Much of my conscious thought is irrational and repetitive. Right now, Witch Hunt by Rush runs in my mind as an ear worm. When I cycle, at one moment I notice my surroundings, especially if a car calls my attention or my effort, or an ear worm, or a worry. It is not at all like writing. Unconscious perception becomes conscious where necessary. A lot of it relates to other human beings. A lot of it relates to needs, hunger, thirst, tiredness- if all that was taken from me life would be boring, yet Heaven can’t be boring either. The being in an afterlife would be so different from me that even if it retained some of my memory and experience, even some of my characteristics, it would not be me.

I am happy to say I don’t know, don’t anticipate resurrection, and am focused on life here. Hell does not exist, though, except in human imagination- the North Korean prison camp, the serial killer- again, here on Earth.

Arguably, Jesus was focused on life here, too. Repeatedly in Jewish texts between 600 BCE and 135 CE the Story of Israel is told. God chose God’s people, rescued them from Egypt and led them to the Promised Land after forty years in the Wilderness to do 420 miles. They made a covenant, that the people would obey God, but the people never did. God used Babylon and Persia as God’s instruments, and Israel was in exile. The release from exile had not happened, but God’s anointed King would come, and all the World would worship the One True God in Jerusalem. Spurious Messiahs arose, up to Simon bar-Kochba, to lead the Jews to miraculous conquest.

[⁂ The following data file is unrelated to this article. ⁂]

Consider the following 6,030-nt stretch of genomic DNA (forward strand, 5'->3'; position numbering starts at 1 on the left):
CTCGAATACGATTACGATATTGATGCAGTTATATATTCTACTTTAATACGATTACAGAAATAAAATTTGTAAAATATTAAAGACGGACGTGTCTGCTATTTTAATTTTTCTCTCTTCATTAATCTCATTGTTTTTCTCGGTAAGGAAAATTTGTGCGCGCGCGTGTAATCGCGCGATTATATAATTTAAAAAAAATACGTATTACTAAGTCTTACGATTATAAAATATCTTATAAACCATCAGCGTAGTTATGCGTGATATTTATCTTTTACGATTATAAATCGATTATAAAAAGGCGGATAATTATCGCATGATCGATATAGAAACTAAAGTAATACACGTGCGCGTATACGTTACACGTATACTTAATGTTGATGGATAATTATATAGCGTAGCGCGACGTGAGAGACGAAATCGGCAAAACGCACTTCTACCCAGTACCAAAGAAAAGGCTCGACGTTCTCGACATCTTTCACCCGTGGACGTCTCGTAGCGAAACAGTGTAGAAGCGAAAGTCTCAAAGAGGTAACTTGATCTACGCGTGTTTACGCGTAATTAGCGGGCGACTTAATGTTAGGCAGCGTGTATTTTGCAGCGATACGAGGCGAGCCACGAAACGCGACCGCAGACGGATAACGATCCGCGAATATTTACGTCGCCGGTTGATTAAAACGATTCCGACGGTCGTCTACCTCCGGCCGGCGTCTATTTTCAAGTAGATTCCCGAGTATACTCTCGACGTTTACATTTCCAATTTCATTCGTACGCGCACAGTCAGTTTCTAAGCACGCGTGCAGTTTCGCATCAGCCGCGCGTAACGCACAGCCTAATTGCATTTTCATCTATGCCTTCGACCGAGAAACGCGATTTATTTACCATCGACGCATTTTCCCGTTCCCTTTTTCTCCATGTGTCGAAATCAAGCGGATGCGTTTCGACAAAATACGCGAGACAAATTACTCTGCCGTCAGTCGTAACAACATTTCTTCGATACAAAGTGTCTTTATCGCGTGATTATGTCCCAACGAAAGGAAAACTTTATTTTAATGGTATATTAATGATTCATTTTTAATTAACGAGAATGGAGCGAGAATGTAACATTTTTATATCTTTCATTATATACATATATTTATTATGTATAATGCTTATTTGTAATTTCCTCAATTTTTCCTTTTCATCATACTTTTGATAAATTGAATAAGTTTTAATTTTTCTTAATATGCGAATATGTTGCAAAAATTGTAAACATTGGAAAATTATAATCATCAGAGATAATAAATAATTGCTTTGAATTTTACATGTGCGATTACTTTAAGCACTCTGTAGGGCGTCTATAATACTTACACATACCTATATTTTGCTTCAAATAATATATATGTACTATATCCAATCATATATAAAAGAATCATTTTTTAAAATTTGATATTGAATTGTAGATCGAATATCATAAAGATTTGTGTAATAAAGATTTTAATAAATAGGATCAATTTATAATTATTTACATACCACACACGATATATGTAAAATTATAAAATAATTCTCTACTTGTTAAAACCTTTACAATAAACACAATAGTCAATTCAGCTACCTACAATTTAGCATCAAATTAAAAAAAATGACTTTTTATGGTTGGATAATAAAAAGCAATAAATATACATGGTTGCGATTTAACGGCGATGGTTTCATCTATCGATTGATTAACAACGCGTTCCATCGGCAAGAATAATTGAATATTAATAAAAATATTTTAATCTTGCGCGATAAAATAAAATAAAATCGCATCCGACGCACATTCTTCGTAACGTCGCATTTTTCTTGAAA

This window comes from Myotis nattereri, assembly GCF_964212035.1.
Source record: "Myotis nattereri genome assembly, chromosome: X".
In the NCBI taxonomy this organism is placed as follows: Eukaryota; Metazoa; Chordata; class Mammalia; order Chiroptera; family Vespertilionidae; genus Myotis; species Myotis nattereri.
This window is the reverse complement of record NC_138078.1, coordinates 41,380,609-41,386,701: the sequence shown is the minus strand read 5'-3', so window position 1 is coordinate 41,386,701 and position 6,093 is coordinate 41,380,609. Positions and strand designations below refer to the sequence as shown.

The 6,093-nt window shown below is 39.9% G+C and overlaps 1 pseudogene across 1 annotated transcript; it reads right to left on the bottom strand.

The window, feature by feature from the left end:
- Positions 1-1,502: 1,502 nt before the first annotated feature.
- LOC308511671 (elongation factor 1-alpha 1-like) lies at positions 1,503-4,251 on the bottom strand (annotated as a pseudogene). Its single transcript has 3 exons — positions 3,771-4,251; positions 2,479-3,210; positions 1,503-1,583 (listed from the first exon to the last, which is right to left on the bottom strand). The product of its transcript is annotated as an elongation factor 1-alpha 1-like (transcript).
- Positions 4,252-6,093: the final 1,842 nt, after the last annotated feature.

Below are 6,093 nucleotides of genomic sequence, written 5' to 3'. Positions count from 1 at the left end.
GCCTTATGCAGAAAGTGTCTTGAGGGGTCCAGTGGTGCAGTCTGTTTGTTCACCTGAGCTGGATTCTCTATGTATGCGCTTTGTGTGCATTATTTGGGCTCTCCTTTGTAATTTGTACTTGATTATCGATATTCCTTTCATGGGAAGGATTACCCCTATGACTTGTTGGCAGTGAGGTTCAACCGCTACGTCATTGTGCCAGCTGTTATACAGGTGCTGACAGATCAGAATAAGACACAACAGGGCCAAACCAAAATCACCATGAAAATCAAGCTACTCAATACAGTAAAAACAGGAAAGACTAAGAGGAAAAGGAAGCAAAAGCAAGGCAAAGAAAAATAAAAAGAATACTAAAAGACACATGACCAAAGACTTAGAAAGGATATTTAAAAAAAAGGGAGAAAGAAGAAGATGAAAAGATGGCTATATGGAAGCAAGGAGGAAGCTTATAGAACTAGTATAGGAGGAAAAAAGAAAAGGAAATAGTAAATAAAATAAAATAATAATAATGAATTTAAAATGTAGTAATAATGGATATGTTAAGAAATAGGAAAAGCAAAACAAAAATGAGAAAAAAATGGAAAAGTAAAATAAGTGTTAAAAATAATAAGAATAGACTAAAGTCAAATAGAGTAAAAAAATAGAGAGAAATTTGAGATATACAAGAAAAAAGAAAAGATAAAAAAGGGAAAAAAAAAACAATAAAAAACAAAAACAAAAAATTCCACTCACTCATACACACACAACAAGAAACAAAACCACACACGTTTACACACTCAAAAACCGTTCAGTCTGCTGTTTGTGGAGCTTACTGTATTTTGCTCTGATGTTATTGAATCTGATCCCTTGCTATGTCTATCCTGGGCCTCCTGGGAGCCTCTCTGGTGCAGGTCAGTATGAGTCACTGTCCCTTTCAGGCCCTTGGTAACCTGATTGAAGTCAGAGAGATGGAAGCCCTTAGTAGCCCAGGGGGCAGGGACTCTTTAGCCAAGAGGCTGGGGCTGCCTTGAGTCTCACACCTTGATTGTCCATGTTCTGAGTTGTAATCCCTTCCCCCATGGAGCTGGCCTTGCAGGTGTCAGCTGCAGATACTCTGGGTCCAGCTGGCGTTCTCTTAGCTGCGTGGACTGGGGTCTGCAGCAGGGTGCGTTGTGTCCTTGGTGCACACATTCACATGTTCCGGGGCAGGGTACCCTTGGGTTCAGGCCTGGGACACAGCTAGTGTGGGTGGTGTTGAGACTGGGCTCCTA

Jesus used Death as a metaphor most clearly in the lines “Let the dead bury their own dead” and “My son was dead, and is alive again”. Jesus sought to bring people into the Kingdom through example and in Love. No, the Jews would never conquer the world militarily, but the idea of Jahweh might- God is Love, worshipped now by 2.18 billion Christians. The Kingdom of Heaven is Now, in the hearts minds and acts of all of us seeking to create it here on Earth.

Christian persecution

François-Guillaume Ménageot, the martyrdom of Saint SebastianChristians are persecuted in the UK and the US, for their beliefs. Gay people use discrimination law to drive Christians out of business.

It is a Christian belief that Christians should not condone gay sex. This is most important, because some Christians (including me) believe we should celebrate LGBT as part of human diversity and God’s wonderful creation. So Christian hoteliers refuse a gay couple a double room, and Christian bakers refuse a gay couple a wedding cake, and then are driven out of business by the force of law. The gays persecute them, with the state’s connivance, taking their money and making them pay costs. You cannot lawfully be sacked for being Christian in England, but you can be sacked for expressing your Christianity, for example by stating your disapproval of colleagues’ sex lives.